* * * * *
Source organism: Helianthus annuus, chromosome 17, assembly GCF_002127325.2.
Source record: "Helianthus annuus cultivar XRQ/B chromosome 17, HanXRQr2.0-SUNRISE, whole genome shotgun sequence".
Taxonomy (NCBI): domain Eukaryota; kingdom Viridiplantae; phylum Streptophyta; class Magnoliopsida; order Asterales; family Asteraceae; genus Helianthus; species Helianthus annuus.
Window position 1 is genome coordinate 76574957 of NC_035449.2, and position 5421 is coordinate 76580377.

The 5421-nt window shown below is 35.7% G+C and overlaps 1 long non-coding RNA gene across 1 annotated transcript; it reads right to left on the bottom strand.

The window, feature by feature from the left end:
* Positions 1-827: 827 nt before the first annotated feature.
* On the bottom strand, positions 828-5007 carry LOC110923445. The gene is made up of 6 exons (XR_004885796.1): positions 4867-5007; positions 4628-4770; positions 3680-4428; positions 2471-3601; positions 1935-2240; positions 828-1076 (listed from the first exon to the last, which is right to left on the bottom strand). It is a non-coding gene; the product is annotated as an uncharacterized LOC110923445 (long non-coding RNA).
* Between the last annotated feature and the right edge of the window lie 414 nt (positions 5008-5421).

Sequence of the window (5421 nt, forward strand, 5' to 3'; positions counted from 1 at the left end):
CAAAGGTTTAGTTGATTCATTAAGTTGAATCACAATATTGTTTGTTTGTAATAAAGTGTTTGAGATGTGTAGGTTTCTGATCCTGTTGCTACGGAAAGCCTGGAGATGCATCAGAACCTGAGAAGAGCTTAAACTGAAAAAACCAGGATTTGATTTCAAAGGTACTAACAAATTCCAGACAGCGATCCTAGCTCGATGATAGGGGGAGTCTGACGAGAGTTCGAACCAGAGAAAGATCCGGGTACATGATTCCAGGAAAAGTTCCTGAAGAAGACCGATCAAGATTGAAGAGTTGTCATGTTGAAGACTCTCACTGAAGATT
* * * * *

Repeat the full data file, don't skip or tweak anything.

Source organism: Helianthus annuus, chromosome 17, assembly GCF_002127325.2.
Source record: "Helianthus annuus cultivar XRQ/B chromosome 17, HanXRQr2.0-SUNRISE, whole genome shotgun sequence".
Taxonomy (NCBI): domain Eukaryota; kingdom Viridiplantae; phylum Streptophyta; class Magnoliopsida; order Asterales; family Asteraceae; genus Helianthus; species Helianthus annuus.
Window position 1 is genome coordinate 76574957 of NC_035449.2, and position 5421 is coordinate 76580377.

The 5421-nt window shown below is 35.7% G+C and overlaps 1 long non-coding RNA gene across 1 annotated transcript; it reads right to left on the bottom strand.

The window, feature by feature from the left end:
* Positions 1-827: 827 nt before the first annotated feature.
* On the bottom strand, positions 828-5007 carry LOC110923445. The gene is made up of 6 exons (XR_004885796.1): positions 4867-5007; positions 4628-4770; positions 3680-4428; positions 2471-3601; positions 1935-2240; positions 828-1076 (listed from the first exon to the last, which is right to left on the bottom strand). It is a non-coding gene; the product is annotated as an uncharacterized LOC110923445 (long non-coding RNA).
* Between the last annotated feature and the right edge of the window lie 414 nt (positions 5008-5421).

Sequence of the window (5421 nt, forward strand, 5' to 3'; positions counted from 1 at the left end):
CAAAGGTTTAGTTGATTCATTAAGTTGAATCACAATATTGTTTGTTTGTAATAAAGTGTTTGAGATGTGTAGGTTTCTGATCCTGTTGCTACGGAAAGCCTGGAGATGCATCAGAACCTGAGAAGAGCTTAAACTGAAAAAACCAGGATTTGATTTCAAAGGTACTAACAAATTCCAGACAGCGATCCTAGCTCGATGATAGGGGGAGTCTGACGAGAGTTCGAACCAGAGAAAGATCCGGGTACATGATTCCAGGAAAAGTTCCTGAAGAAGACCGATCAAGATTGAAGAGTTGTCATGTTGAAGACTCTCACTGAAGATT